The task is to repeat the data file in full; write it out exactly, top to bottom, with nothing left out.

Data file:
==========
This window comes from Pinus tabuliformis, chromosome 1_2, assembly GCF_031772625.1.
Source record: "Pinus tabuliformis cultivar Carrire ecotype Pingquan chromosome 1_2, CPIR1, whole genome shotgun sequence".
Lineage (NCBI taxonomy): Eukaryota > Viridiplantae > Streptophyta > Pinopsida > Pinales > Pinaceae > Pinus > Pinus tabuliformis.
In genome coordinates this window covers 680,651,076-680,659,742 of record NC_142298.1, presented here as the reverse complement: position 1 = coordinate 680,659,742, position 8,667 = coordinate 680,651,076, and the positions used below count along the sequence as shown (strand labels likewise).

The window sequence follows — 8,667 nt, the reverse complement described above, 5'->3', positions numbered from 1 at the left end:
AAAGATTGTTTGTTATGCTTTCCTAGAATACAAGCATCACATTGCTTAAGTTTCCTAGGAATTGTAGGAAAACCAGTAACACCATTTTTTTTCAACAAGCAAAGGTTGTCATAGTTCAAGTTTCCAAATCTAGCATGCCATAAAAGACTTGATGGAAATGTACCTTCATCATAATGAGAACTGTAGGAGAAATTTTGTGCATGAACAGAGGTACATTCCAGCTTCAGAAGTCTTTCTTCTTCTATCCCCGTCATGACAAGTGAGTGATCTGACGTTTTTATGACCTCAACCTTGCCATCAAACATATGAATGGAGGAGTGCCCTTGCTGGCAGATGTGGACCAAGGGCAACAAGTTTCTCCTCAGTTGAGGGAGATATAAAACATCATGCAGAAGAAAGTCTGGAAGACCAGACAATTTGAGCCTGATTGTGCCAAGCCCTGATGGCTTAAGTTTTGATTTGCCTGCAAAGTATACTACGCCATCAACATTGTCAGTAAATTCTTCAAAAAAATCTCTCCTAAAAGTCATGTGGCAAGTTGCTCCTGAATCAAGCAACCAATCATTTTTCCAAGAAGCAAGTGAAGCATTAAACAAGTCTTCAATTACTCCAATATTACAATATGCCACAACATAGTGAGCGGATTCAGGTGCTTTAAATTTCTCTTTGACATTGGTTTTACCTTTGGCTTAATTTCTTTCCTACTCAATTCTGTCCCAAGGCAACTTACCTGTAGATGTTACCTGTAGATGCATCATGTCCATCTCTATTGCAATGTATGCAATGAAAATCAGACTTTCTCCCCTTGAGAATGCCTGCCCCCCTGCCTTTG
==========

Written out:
This window comes from Pinus tabuliformis, chromosome 1_2, assembly GCF_031772625.1.
Source record: "Pinus tabuliformis cultivar Carrire ecotype Pingquan chromosome 1_2, CPIR1, whole genome shotgun sequence".
Lineage (NCBI taxonomy): Eukaryota > Viridiplantae > Streptophyta > Pinopsida > Pinales > Pinaceae > Pinus > Pinus tabuliformis.
In genome coordinates this window covers 680,651,076-680,659,742 of record NC_142298.1, presented here as the reverse complement: position 1 = coordinate 680,659,742, position 8,667 = coordinate 680,651,076, and the positions used below count along the sequence as shown (strand labels likewise).

The window sequence follows — 8,667 nt, the reverse complement described above, 5'->3', positions numbered from 1 at the left end:
AAAGATTGTTTGTTATGCTTTCCTAGAATACAAGCATCACATTGCTTAAGTTTCCTAGGAATTGTAGGAAAACCAGTAACACCATTTTTTTTCAACAAGCAAAGGTTGTCATAGTTCAAGTTTCCAAATCTAGCATGCCATAAAAGACTTGATGGAAATGTACCTTCATCATAATGAGAACTGTAGGAGAAATTTTGTGCATGAACAGAGGTACATTCCAGCTTCAGAAGTCTTTCTTCTTCTATCCCCGTCATGACAAGTGAGTGATCTGACGTTTTTATGACCTCAACCTTGCCATCAAACATATGAATGGAGGAGTGCCCTTGCTGGCAGATGTGGACCAAGGGCAACAAGTTTCTCCTCAGTTGAGGGAGATATAAAACATCATGCAGAAGAAAGTCTGGAAGACCAGACAATTTGAGCCTGATTGTGCCAAGCCCTGATGGCTTAAGTTTTGATTTGCCTGCAAAGTATACTACGCCATCAACATTGTCAGTAAATTCTTCAAAAAAATCTCTCCTAAAAGTCATGTGGCAAGTTGCTCCTGAATCAAGCAACCAATCATTTTTCCAAGAAGCAAGTGAAGCATTAAACAAGTCTTCAATTACTCCAATATTACAATATGCCACAACATAGTGAGCGGATTCAGGTGCTTTAAATTTCTCTTTGACATTGGTTTTACCTTTGGCTTAATTTCTTTCCTACTCAATTCTGTCCCAAGGCAACTTACCTGTAGATGTTACCTGTAGATGCATCATGTCCATCTCTATTGCAATGTATGCAATGAAAATCAGACTTTCTCCCCTTGAGAATGCCTGCCCCCCTGCCTTTG